There are morally differences. But even though the interface is changed and the system can only run on Linux the filesystem itself is not anymore a derivative work of Linux than RCU is a derivative of Unix.
Ofcourse Linux + the filesystem is a kind derivative work as if Linux + Nvidia driver. If distributing <Linux>+<Nvidia driver> is legal then is
<your own version of Linux>+<what ever file system module you want to make>.
You can't have legal decitions based on "how integrated it is", "if it was
written for other os'es." It must be either or. And in the end a judge must decide on where the line is.
The decision I would want was that you can do anything to the kernel you want - including changes to the interfaces. You then have to destribute that under GPL. But on that product you can load whatever module you want.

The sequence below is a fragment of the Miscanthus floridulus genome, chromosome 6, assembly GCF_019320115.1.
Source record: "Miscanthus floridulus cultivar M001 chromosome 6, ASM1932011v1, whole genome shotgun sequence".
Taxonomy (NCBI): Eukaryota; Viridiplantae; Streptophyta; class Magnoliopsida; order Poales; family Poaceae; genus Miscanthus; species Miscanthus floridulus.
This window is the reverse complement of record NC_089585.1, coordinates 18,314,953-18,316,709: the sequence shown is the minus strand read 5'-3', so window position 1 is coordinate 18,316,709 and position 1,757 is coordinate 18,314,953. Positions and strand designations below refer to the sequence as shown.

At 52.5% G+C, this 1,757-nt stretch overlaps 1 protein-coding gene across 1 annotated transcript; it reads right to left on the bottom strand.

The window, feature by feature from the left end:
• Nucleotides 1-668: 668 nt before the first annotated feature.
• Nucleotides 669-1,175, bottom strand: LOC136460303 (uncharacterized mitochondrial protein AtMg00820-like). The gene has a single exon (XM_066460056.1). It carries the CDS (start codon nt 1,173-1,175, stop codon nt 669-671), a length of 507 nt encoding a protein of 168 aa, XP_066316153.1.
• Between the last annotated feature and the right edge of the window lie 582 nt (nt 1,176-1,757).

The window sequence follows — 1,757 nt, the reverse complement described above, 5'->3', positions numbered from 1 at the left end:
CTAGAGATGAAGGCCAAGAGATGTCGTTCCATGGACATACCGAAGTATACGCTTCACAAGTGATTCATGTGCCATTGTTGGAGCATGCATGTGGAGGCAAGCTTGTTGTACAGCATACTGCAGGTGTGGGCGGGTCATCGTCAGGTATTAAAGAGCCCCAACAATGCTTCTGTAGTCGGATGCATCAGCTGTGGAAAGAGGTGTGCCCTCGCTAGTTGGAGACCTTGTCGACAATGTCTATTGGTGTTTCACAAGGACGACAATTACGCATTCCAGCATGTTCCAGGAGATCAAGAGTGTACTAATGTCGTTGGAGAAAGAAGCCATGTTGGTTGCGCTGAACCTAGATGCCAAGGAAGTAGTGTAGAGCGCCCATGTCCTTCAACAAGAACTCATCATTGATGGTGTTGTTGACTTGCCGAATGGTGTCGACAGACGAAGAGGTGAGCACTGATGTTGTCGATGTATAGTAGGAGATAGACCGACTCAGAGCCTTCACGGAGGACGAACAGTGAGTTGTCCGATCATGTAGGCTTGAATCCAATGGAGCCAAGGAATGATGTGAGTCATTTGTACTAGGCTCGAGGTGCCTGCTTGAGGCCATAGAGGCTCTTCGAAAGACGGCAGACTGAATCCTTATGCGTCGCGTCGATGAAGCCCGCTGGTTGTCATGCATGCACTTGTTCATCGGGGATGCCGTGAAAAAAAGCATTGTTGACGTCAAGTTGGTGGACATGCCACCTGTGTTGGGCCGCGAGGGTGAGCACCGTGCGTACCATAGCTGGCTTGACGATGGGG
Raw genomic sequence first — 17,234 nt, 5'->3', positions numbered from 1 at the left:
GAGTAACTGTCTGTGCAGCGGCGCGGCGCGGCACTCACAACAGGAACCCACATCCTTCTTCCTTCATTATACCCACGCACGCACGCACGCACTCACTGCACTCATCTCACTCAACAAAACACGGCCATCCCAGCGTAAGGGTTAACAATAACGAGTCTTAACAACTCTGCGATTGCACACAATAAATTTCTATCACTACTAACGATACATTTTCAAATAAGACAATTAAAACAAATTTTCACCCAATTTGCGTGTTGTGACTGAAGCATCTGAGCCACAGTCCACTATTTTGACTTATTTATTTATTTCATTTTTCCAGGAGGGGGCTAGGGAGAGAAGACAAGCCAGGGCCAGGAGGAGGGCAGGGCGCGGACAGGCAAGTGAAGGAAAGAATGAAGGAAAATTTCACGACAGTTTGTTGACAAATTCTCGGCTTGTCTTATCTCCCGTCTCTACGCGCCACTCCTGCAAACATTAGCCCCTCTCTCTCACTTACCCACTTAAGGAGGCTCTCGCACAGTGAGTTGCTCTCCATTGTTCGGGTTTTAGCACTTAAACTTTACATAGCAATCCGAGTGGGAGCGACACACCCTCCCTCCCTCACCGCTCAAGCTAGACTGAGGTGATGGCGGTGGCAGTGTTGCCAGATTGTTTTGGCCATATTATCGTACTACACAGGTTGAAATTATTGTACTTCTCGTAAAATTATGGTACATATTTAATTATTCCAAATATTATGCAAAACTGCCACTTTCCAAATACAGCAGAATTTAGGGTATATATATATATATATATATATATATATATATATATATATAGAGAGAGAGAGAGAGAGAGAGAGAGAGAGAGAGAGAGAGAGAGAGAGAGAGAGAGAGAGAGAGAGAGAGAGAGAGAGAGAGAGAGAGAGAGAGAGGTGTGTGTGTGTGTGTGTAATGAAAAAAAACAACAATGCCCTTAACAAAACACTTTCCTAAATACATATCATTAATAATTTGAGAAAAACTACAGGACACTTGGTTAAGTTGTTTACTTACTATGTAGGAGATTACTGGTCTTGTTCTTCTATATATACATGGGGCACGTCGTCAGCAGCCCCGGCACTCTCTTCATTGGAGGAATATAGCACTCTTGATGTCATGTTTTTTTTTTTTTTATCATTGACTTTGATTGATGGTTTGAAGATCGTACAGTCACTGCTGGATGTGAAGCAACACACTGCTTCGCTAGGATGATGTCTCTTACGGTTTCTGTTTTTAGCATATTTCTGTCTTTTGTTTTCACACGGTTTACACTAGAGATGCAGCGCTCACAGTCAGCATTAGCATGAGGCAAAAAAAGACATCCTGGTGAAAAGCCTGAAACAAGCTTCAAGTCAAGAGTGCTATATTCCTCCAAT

If that can't be seen as within the GPL, no distributing binary modules along with the kernel is within the GPL. I can't see that a judge can decide "in between".
I wish we could have a case going to court such we can get this decided. The worst thing is that we don't know what is what. If it is decided that binary modules isn't ok, we can always make userspace drivers. I am pretty sure that in that case RedHat will put such an interface into their Linux even if Linus wont because people _need_ non-GPL drivers (to have them in userspace would also greatly impact stability.)
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